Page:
Underage Students on Google and Facebook

Google is cracking down on underage accounts. Young students who accurately reported their age when creating a GMail account are finding themselves shut out without warning. The account closure is swift and complete. With a parent’s help, a child can reactivate an account. At this point, child and parent face a choice: comply with Google’s action to shut down the account or falsify the child’s age in the account and keep it open. I suspect that many will choose the latter.

Students who have their account within a Google Apps domain are better off. The Apps domain administrator creates accounts, does not report user age, and bears responsibility to ensure the privacy of student information. Google expects schools to secure parent consent for under-13 use of Google Apps. At a minimum, Google stores each student’s name and email address, but of course the account will also include content that the student has uploaded in the course of their work.

Google Apps domains are not just limited to schools. Any domain owner can set up a free Google Apps domain, though these are limited to 10 user accounts, and advertisements are displayed. Buying a domain and setting up free Google Apps allows a family to take greater control of the services and comply with parent consent requirements. Low-cost web hosts make it easy to buy a domain name for the family and use GMail.

What about Google+? Google has just added Plus to Apps, but only for higher-education institutions.

Google provides a form to request access but state that this is not for elementary and secondary schools.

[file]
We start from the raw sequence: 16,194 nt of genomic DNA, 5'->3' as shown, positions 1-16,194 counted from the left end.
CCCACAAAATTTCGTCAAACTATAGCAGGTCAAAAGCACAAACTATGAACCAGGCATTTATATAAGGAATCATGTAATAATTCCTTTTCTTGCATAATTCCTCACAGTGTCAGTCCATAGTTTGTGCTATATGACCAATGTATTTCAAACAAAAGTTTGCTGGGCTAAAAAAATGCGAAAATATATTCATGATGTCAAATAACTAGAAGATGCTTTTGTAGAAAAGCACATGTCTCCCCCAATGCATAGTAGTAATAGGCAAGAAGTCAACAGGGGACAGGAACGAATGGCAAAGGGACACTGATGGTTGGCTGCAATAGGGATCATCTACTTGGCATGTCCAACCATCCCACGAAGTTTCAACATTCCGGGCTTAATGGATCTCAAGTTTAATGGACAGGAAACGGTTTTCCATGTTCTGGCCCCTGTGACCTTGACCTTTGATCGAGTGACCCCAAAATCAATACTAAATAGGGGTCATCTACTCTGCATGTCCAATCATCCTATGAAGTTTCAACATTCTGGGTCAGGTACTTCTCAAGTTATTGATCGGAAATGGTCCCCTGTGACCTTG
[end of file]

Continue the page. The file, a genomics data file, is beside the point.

Facebook requires users to report their age when setting up a new account.

Many students falsify their age, often with the support of their parents. Both children and parents want to gain access to the social networking platform in order to keep in touch with each other, relatives, and friends. Companies routinely do not create a way for parents to provide consent for a child to create an account, and in turn for the company to collect information about the child. Facebook also does not provide the option for a school to to administer student accounts with parent consent. I also wonder what lesson students are learning from their parents’ encouragement to falsify their age.



  1. Danah Boyd, who just spoke at the NYSAIS NEIT conference, recently did an interview with NPR’s On the Media called “Parents Helping Kids Lie Online” (http://www.onthemedia.org/2011/nov/04/parents-helping-kids-lie-online/) which discusses the culture that is developing around getting kids access to these sites.

  2. Stacy Baker says:

    The 13+ rule under COPPA is up for evaluation. There is a form located at the following site where you can leave your opinions. http://bit.ly/oV8zO1

    I also heard Danah Boyd speak at the conference and she is how I found out about the comment form. There is a Nov 28th deadline.

  3. Richard says:

    Stacy, what amendments to the rule do you think would lead to the most positive change in this area?

  4. @Stacy thanks for providing that link!